With a holiday weekend ahead of us, Movies This Week is getting an early run so you can determine which flicks are best worth your time. Since it's a few days ahead of schedule, there are a few repeats from last week's column here in the rundown of repertory screenings.

The Austin Film Society is launching a new Essential Cinema series featuring some of the best collaborations of Liv Ullman and Ingmar Bergman this Thursday at the Marchesa. Read Chale's preview for more details. The first movie of the series is 1966's Persona and next Thursday (July 10), you'll be able to catch 1969's The Passion Of Anna, both in 35mm. A newly restored 35mm print of Alain Resnais' Je T'aime, Je T'aime is on the books this Sunday afternoon and Monday evening. Also, catch a rare screening on Tuesday night of Eggshells, a 1968 film by Tobe Hooper that was shot in Austin (Don's preview from 2011). Hooper will be joined at the Marchesa by Louis Black for a discussion of the film.

"The Complete David Lynch" series begins tonight at Alamo Drafthouse Ritz (and continues through the end of August) with a 35mm print of Eraserhead, which also encores Thursday afternoon. The second film in that series, The Elephant Man, screens in 35mm next Monday, Wednesday and Thursday.

If you're looking to laugh hysterically for the 4th of July, buy tickets for the 10th anniversary screenings of Team America: World Police on Friday night at the Ritz, Lakeline, Slaughter Lane and Village locations. If you're a fan of Sylvester Stallone and the Rocky series, you can choose from three mystery screenings this upcoming Sunday evening. A different Rocky film will screen at the Ritz, Lakeline and Village locations with brand new Mondo prints available to purchase at each.

Review: Tammy

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The day Melissa McCarthy stops cracking me up will be a cold day in hell. She always plays her roles with gross honesty and wit, and doesn't take guff from anyone. With her latest film Tammy hitting theaters today, it's clear that McCarthy has a knack for less-than-glamorous, ball-busting female characters. That said, however, this movie could have done a lot better on all accounts.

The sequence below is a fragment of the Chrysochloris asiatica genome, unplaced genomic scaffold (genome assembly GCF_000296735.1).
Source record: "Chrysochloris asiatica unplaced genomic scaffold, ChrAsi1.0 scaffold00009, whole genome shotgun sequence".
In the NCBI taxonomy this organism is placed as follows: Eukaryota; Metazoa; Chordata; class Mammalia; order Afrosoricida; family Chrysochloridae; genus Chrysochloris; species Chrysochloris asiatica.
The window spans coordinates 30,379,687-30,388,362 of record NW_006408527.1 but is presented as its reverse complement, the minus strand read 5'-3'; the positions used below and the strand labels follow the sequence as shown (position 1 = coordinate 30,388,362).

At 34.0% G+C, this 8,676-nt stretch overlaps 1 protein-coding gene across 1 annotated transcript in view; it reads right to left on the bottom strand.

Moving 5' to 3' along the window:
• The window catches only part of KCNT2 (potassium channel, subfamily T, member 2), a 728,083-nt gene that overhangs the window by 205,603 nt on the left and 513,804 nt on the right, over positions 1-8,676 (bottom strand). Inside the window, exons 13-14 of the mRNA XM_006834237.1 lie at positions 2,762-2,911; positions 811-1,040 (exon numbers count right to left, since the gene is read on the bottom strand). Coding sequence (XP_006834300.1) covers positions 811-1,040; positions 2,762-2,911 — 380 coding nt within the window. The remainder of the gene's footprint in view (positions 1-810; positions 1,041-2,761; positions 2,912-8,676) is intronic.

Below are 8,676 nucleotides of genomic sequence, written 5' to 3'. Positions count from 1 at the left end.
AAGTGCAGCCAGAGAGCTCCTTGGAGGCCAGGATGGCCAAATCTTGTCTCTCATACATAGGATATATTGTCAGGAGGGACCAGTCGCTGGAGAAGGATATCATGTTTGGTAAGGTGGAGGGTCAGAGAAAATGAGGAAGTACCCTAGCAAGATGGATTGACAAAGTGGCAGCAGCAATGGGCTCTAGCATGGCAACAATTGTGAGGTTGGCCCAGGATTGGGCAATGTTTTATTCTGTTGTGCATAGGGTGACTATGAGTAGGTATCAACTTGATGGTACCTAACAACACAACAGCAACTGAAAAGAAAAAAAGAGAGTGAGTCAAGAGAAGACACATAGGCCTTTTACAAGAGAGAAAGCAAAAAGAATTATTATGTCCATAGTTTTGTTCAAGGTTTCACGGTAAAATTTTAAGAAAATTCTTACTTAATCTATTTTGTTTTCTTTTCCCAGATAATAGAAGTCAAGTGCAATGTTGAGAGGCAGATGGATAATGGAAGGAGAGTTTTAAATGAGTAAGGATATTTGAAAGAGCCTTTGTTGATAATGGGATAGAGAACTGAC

Tammy is the directing debut of McCarthy's husband and actor Ben Falcone (Air Marshall Jon from Bridesmaids), not to mention the first screenplay McCarthy and Falcone have penned together. Although McCarthy's humor shines through (complete with a cameo by Falcone), it falls flat due to bizarre casting choices, a faulty plot line, and downright unrelatable characters.

The premise is that Tammy (McCarthy) is having a pretty crappy day, week and life. She loses her job (at which she doesn't seem to work too hard), she catches her husband in flagrante with the neighbor, and her mother won't let her borrow the family car to leave town.  Her grandmother Pearl (Susan Sarandon) comes to her aid and sets the story in motion when she suggests they go on a little road trip together to leave everything behind.

Although Tammy is loveable, she's a complainer.  It's as if Falcone and McCarthy wanted to create a more sympathetic version of Megan, her character in Bridesmaids.  The cast is full of great cameos; I was beyond thrilled to see Toni Collette, Kathy Bates, Sandra Oh and many other great names in the opening credits. But most of them are onscreen for such a short amount of time, I wondered why such big names are in such little, minuscule roles. I also found myself wondering why not-even-70-year old Sarandon was playing the role of a grown woman's grandmother, when she easily could be playing McCarthy's mother (who was instead played by Allison Janney).

Although the story moves forward, it's hard to stay focused. Much like Tammy, we find ourselves lacking interest in the things she's after, including love interest Bobby (Mark Duplass). The redeeming quality of the film is the handful of funny jokes and one-liners peppered throughout the story though, sadly, most of them are in the film's trailer.

The effort is there with Tammy. McCarthy can do no wrong in my eyes, and I'll of course look forward to whatever she and her husband come up with next.  I just hope to soon see the actress in a role where she doesn't have to wear Crocs with socks and Hawaiian shirts for a change.

Review: Begin Again

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"Begin Again" Movie Still

In what could be considered writer/director John Carney's Americanized version of his Academy Award-winning musical Once, the movie Begin Again (which I continue to mistakenly call "Once Again") hits just the right notes in the bittersweet scale to tug at the heartstrings ... despite Keira Knightley, who makes her singing debut, being flat in more ways than one.